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We are pleased to confirm that our newly formed Wills and Probate team have been accredited by the Law Society with Wills & Inheritance Quality Scheme membership.

Next week one of the partners, Rob Green, is heading to Uganda to run a half marathon. Details of his efforts and the charity for which he is running are below. Any donation, however small, would be greatly appreciated.

A link to our facebook page and an article about the results of the LawCareers.Net awards:
Further to our article of 3 April, the Government has rejected the petition started by Nicola Thorp that called for new law regarding workplace dress codes. The Government stated that “scope for redress already exists” in the Equality Act 2010. However, the Government has said that it will publish enhanced guidance for employers on workplace dress codes later this year.If you have concerns about your workplace dress code, please get in touch with our employment team.
We are pleased to announce that Lauren McLaughlin has joined Curzon Green Solicitors as an Associate.

Lauren will be based at our London office working exclusively in the Employment department.

Lauren previously worked at a niche employment law firm in the City of London. She has experience of complex employment issues, acting for both employers and employees in matters ranging from Employment Tribunal litigation to internal HR advice and settlement agreements.

The Court of Appeal have ruled that a Judge had erred in failing to provide sufficient reasons or an explanation as to why a 50:50 shared care arrangement (alternate weeks) was in the children’s best interests, being a departure from the status quo. 

The Court of Appeal have ordered that the matter be remitted to the lower Court to a different Judge so that the issue of division of shared care during term time can be determined. Macfarlane LJ and Black LJ have urged the parties to try and reach an agreement in the children’s best interests instead of relying on the Court to make this decision.  The Court of Appeal ruled that the current arrangements should remain in place on a practical basis until the matter has been determined by the lower Court.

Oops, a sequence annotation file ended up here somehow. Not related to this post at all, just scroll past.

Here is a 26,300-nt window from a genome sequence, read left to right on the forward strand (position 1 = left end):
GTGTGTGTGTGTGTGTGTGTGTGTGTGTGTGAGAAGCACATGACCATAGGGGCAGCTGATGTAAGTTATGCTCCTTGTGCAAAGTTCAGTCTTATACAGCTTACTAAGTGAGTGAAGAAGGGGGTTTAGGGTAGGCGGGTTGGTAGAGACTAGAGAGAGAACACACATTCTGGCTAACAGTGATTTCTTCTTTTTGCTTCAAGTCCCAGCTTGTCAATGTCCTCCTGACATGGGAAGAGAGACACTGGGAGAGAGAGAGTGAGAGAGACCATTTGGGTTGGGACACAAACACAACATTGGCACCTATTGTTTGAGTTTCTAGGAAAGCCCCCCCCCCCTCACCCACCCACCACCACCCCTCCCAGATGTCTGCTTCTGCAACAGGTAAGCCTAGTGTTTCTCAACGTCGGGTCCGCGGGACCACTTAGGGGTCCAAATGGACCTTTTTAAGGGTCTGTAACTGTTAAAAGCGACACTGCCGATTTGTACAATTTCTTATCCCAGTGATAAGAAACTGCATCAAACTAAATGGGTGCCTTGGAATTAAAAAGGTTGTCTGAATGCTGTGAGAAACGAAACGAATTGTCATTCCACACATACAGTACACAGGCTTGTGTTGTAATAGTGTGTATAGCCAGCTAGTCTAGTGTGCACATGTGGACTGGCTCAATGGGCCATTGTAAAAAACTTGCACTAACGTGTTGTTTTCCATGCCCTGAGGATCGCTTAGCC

Black LJ commented that the Judgment did not intend to change the law in respect of the duty to request further reasons if a Judgment was thought to be lacking however in the above circumstances, this was not possible.

Curzon Green acted for the father.

The Employment Rights (Increase of Limits) Order 2017 SI 2017/175 has been laid before Parliament and will increase the compensation limits and minimum awards that are payable under employment legislation from 6 April 2017.
Notable changes include:
·         an increase to the limit on compensation for unfair dismissal from £78,962 to £80,541
·         the limit on a week’s pay for the purposes of calculating, among other things, statutory redundancy payments and the             basic award for unfair dismissal, will increase from £479 to £489
·         guarantee pay will increase from £26 to £27 per day
·         the minimum basic award in cases where a dismissal is unfair by virtue of health and safety, employee representative,             trade union, or occupational pension trustee reasons will increase from £5,853 to £5,970.
The new rates take effect where the ‘appropriate date’ for the cause of action (such as the date of termination in an unfair dismissal claim) falls on or after 6 April 2017. Where the appropriate date falls before 6 April, the old limits will still apply, irrespective of the date on which compensation is awarded.

From today, as a result of the Social Security Benefits Up-rating Order 2017 SI 2017/260, the standard rate of statutory sick pay will be £89.35 per week.

As at today, the standard rates of statutory maternity pay, statutory paternity pay, statutory adoption pay and statutory shared parental pay will rise to £140.98 per week (or 90 per cent of the person’s average weekly earnings if lower) in accordance with the Social Security Benefits Up-rating Order 2017 SI 2017/260. 
New Rates for National Minimum Wage from today are:
workers aged 25 and over                               £7.50 per hour;
workers aged 21 to 24                                      £7.05 per hour;
workers aged 18 to 20-year-olds                    £5.60 per hour;
workers aged 16 to 17-year-olds                    £4.05 per hour;
apprentices                                                         £3.50 per hour; and
the accommodation offset will be                   £6.40 a day.

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